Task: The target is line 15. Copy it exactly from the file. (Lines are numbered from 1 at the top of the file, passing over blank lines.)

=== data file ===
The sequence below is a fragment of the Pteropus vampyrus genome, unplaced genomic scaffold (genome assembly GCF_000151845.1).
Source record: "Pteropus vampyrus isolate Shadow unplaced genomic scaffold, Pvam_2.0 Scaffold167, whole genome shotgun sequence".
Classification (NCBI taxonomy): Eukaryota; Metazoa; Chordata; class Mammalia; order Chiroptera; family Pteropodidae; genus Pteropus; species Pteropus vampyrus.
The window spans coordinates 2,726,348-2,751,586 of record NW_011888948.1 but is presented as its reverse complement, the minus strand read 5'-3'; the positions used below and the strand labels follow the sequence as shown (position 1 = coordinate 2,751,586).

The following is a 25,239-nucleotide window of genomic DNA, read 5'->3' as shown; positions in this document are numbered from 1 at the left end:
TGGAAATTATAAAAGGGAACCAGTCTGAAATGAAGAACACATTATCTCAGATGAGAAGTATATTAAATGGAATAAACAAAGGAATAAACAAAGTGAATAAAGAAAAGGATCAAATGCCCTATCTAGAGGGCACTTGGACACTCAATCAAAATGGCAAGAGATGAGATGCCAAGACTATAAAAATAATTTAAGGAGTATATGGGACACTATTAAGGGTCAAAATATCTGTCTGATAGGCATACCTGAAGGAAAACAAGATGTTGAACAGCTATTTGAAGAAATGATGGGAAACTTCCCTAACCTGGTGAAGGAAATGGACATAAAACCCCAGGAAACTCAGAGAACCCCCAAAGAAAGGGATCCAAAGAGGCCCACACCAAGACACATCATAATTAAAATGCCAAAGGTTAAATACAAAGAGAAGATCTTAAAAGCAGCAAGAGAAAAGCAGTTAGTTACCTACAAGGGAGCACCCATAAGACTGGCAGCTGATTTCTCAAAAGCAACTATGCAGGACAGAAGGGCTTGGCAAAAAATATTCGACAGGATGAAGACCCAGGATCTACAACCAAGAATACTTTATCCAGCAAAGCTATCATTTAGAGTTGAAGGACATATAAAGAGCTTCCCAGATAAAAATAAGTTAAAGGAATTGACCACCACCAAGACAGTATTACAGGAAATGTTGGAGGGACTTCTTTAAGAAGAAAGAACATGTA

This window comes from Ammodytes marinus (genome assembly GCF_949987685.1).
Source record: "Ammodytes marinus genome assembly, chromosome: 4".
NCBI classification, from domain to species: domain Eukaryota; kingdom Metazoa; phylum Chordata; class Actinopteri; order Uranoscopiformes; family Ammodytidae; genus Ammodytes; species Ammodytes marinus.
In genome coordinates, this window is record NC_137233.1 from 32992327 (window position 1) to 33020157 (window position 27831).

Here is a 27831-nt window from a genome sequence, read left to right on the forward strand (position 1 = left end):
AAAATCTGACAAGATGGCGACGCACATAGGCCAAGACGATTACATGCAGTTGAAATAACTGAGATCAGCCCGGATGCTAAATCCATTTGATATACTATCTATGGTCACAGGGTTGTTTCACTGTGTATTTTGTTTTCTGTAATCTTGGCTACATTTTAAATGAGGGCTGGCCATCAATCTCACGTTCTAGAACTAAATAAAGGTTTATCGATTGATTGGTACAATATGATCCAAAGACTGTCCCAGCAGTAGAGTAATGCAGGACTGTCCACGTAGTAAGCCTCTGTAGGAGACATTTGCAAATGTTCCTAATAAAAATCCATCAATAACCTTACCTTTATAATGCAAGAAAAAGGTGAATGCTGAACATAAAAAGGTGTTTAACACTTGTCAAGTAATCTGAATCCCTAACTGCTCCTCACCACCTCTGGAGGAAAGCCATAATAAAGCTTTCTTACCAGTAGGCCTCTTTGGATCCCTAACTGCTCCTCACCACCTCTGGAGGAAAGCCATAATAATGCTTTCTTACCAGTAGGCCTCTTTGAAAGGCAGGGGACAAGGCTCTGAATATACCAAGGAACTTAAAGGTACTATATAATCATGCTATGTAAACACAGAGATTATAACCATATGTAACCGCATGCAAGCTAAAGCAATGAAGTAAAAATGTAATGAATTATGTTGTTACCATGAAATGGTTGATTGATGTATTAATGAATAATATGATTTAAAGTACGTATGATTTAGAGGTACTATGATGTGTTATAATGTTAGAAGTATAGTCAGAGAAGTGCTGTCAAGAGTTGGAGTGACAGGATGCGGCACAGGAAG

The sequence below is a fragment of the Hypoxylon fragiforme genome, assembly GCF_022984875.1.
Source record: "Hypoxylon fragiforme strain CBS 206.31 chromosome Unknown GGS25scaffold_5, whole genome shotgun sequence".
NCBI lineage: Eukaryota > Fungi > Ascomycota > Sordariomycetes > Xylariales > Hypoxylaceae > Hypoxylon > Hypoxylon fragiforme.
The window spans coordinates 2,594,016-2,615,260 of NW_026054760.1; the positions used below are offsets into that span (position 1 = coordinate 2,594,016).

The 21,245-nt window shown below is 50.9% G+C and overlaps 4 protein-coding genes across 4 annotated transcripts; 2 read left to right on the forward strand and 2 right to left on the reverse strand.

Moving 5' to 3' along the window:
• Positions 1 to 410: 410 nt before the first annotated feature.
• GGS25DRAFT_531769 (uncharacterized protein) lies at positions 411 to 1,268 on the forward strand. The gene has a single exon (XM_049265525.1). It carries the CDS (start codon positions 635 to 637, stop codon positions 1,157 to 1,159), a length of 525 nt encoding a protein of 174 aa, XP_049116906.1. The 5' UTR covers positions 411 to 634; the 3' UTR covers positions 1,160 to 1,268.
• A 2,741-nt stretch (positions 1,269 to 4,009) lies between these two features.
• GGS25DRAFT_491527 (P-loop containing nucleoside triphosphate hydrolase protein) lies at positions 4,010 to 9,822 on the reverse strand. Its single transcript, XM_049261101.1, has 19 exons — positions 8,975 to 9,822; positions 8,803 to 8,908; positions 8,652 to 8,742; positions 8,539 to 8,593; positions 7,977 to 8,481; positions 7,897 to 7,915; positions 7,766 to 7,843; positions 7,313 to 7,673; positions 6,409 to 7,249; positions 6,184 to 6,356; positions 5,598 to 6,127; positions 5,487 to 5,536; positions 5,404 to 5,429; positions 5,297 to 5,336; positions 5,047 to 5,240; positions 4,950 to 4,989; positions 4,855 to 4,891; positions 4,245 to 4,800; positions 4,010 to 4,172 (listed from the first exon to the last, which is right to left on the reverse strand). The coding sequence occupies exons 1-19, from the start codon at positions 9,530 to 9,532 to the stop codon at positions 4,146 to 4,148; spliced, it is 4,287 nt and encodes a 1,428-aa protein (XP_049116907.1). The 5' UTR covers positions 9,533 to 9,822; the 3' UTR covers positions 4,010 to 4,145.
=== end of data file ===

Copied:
NCBI lineage: Eukaryota > Fungi > Ascomycota > Sordariomycetes > Xylariales > Hypoxylaceae > Hypoxylon > Hypoxylon fragiforme.